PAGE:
This is a version of today’s sermon at Grace Anglican Church.
Today’s reading from chapter 8 of the book of Amos the prophet is pretty gloomy. A lot of the prophets’ material is pretty gloomy, actually, so brace yourselves for another three months of this as the lectionary takes us through more of these prophetic writings.
Amos, like the other prophets, is primarily acting as a sort of “covenant lawyer.” He sees God’s covenant being broken, and is called by God to speak into that situation, applying God’s Law to the situation. By the power of the Holy Spirit he is identifying the problem, issuing fair warning, and declaring God’s judgment for those who do not repent.
Chapters 1 & 2 focus on God’s complaints against various nations, including Judah and Israel. Most of these complaints focus on justice issues like oppressing the poor. Chapters 3-6 narrow in on God’s judgments against Israel, and then chapters 7-9 contain five visions of times to come, plus a promise of eventual restoration. Last week’s reading (Amos 7:7-17) included one vision, a brief historical account of one priest’s negative response to it, followed by another vision in response to that. Today’s reading (Amos 8) also includes two visions: one of the coming end-times depicted by a fruit basket, and one of a famine of God’s word.
The Fruit Basket Vision (8:1-10)
Amos is predicting the end of an era. There a couple ways this fruit basket thing gets translated. One way is to call it “summer fruit.” The Hebrew word is kayits, which sounds a lot like kets which means “end,” so there’s a bit of a play on words here – a common method among Hebrew prophets and writers. Also, the summer is the last season of the Jewish calendar, so summertime and its fruit is an apt symbol of the end. Another way this often gets translated, though, is “ripe fruit.” This allows for a more familiar expression in English: “the time is ripe” – also signifying the ending of something approaching.
What did Israel do to deserve this? Verses 4-6 particularly call out the people of the Israelite kingdom as having been trampling the poor and cheating them. It’s helpful to note that this scorn of the poor can be described as a distinct lack of charity. Charity is just an archaic English word almost synonymous with love, and we know from Scripture that God is love. So it’s no surprise that the Israelite’s lack of charity, concern, or love for the poor in their midst is a direct violation of God’s ways.
Caught up in the midst of this sin is another sin: profaning the Sabbath. While they seemed to be observing it outwardly, their hearts were clearly not in it. They were physically at the worship ceremonies, but their hearts and minds were wandering off towards pursuing wealth. This brings us to a pertinent challenge in our own day – how often do we get distracted when we’re supposed to be worshiping God? I’m sure we’ve all had times when we’re in church supposedly focusing on God, but instead are thinking about the shopping run we need to do later, planning when to go in to work later, hoping that we’ll get home on time for the beginning of the football game, and so on. When “real life” gets in the way of worship, we become guilty of this sort of thing. There’s a great prayer against this in the Prayerbook:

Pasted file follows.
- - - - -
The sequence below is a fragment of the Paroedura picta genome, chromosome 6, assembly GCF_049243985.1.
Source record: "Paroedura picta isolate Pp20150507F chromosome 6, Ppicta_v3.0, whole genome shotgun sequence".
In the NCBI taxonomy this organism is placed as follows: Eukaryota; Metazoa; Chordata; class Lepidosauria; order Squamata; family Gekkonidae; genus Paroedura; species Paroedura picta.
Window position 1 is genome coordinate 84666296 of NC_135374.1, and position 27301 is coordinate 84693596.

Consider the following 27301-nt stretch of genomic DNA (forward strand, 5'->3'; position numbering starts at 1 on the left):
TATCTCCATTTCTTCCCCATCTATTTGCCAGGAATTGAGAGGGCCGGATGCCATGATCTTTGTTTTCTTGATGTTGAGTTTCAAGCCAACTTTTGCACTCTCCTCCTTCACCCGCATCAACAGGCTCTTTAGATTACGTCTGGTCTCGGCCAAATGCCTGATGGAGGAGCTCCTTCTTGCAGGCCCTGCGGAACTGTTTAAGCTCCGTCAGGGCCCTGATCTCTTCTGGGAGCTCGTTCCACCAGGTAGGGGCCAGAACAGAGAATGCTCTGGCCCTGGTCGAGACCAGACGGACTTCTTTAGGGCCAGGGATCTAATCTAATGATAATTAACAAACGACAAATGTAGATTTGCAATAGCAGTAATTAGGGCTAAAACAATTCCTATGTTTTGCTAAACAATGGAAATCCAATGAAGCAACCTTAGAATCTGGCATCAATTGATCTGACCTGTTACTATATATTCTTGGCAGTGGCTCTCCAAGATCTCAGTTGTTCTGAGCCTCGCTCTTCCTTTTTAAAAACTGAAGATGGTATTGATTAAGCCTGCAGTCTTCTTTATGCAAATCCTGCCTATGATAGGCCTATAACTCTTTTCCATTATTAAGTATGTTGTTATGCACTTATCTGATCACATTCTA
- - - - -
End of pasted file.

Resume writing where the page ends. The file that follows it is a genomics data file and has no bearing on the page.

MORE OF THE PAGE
O Almighty God, who pours out on all who desire it the spirit of grace and of supplication: Deliver us, when we draw near to you, from coldness of heart and wanderings of mind, that with steadfast thoughts and kindled affections we may worship you in spirit and in truth; through Jesus Christ our Lord. Amen.
So what is God going to do to them? Their temple will be destroyed, since they’re not really worshiping there anyway, their sin will not be forgotten since they’re acting sorry for themselves instead of repenting, and darkness will fall both literally and spiritually. The kingdom of Israel was destroyed within a century of Amos’ preaching (if I remember my history correctly), so that covers the first one or two prophesied punishments. The darkness prophecy, though, is fulfilled with Christ on the cross: both the noontime sun was darkened, and the festival of the Passover was marred with the death of God’s anointed!
The Famine Vision (8:11-14)
There will be a famine of God’s word. Hearing that phrase today tends to make people think of the suppression of the Bible. But that’s not what Amos meant. In the Old Testament (and for many early Christians also), “God’s word” was the preaching and teaching God and his ways. Specifically that meant the Torah (the Law) in Amos’ day. A “famine” of God’s word, then, means a time when there are no more prophets preaching in the Spirit. This prophesies the “400 years of silence” from Malachi to John the Baptist, in which no prophets preached (and 1 Maccabees confirms).
What is the effect of such a famine? The first and basic result is that people won’t know where to find God or how to hear his voice. They’re left to wander without a guide like sheep without a shepherd. Secondly, this leads to a decline in spiritual health, even among those who might otherwise have been strong. God’s word, in any form, is spiritual nourishment; without it people waste away. Finally, those who obsess over their guilt and wallow in sorrow will eventually die from spiritual starvation.
This offers some important lessons to Christians today. Even now, when we cut ourselves off from God’s word we begin to waste away. God’s word is made available to us in profoundly potent forms: particularly Scripture and Sacrament. Even if we’re spiritually strong, we cannot last on our own. In short, clinging to this world (be it guilt, personal preferences, temporal goals, or whatever else) does not lead to eternal life.